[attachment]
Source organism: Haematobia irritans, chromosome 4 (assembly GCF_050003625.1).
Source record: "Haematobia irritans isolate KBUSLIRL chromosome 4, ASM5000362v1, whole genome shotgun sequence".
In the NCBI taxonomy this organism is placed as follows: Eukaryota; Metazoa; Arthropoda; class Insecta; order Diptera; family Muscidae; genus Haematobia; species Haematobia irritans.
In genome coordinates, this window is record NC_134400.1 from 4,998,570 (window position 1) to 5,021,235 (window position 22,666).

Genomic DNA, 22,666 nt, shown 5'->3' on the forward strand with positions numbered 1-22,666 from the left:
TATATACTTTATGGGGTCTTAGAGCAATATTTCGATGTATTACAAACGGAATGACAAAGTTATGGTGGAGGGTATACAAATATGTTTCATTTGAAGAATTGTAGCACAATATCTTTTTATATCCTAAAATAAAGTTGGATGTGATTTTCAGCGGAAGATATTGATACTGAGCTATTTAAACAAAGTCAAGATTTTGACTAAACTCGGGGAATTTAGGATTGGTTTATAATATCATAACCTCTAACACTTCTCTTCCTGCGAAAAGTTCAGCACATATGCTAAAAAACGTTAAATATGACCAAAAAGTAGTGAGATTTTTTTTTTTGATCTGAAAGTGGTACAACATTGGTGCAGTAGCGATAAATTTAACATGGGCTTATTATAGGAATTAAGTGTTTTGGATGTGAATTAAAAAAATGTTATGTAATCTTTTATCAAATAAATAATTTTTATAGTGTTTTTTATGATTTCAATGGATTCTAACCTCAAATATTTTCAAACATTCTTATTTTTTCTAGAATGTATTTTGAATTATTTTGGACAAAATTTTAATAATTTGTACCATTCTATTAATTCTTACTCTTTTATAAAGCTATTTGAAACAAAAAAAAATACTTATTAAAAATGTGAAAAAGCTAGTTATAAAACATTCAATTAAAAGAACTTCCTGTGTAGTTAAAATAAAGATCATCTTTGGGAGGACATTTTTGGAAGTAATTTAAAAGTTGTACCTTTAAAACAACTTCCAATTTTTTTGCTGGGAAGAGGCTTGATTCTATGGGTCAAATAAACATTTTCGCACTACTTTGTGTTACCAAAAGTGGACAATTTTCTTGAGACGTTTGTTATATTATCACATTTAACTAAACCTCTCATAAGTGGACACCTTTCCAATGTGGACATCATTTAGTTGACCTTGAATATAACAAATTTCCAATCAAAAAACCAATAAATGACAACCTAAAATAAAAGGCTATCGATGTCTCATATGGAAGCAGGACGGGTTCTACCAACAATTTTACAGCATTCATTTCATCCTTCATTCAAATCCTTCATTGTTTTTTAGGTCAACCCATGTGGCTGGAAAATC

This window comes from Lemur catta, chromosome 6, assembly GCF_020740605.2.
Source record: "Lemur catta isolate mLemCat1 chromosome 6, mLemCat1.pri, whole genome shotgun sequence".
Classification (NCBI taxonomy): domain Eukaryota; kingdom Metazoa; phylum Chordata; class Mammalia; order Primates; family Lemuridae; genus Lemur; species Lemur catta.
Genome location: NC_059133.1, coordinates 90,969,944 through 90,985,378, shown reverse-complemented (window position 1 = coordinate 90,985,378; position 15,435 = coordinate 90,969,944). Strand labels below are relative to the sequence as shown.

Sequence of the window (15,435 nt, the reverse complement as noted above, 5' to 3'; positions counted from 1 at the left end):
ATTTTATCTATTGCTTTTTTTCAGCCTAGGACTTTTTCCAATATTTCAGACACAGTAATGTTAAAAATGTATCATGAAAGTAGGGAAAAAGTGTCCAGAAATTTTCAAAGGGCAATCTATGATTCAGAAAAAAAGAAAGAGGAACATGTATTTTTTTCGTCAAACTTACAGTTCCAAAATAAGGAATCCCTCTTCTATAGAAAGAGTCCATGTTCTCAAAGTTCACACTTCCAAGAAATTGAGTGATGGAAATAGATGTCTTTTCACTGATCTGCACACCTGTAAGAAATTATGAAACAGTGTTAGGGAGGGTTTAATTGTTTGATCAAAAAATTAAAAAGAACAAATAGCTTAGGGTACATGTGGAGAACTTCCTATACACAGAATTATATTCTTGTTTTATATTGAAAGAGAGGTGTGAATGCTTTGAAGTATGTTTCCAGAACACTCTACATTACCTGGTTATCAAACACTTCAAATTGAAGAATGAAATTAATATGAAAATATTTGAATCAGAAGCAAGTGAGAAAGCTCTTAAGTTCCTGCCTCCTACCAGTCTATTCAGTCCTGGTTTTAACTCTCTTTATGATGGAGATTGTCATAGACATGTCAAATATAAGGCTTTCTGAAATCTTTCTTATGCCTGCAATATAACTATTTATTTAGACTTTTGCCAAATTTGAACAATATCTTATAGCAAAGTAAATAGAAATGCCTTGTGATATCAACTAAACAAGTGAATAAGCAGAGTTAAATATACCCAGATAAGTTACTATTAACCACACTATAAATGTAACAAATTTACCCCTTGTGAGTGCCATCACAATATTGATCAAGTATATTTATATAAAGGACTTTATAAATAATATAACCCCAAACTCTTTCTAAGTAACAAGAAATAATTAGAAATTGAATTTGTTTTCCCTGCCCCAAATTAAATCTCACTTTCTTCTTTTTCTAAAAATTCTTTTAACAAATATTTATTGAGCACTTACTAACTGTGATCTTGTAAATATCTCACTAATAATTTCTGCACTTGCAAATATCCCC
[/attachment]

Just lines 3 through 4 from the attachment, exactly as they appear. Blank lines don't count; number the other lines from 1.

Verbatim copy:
In the NCBI taxonomy this organism is placed as follows: Eukaryota; Metazoa; Arthropoda; class Insecta; order Diptera; family Muscidae; genus Haematobia; species Haematobia irritans.
In genome coordinates, this window is record NC_134400.1 from 4,998,570 (window position 1) to 5,021,235 (window position 22,666).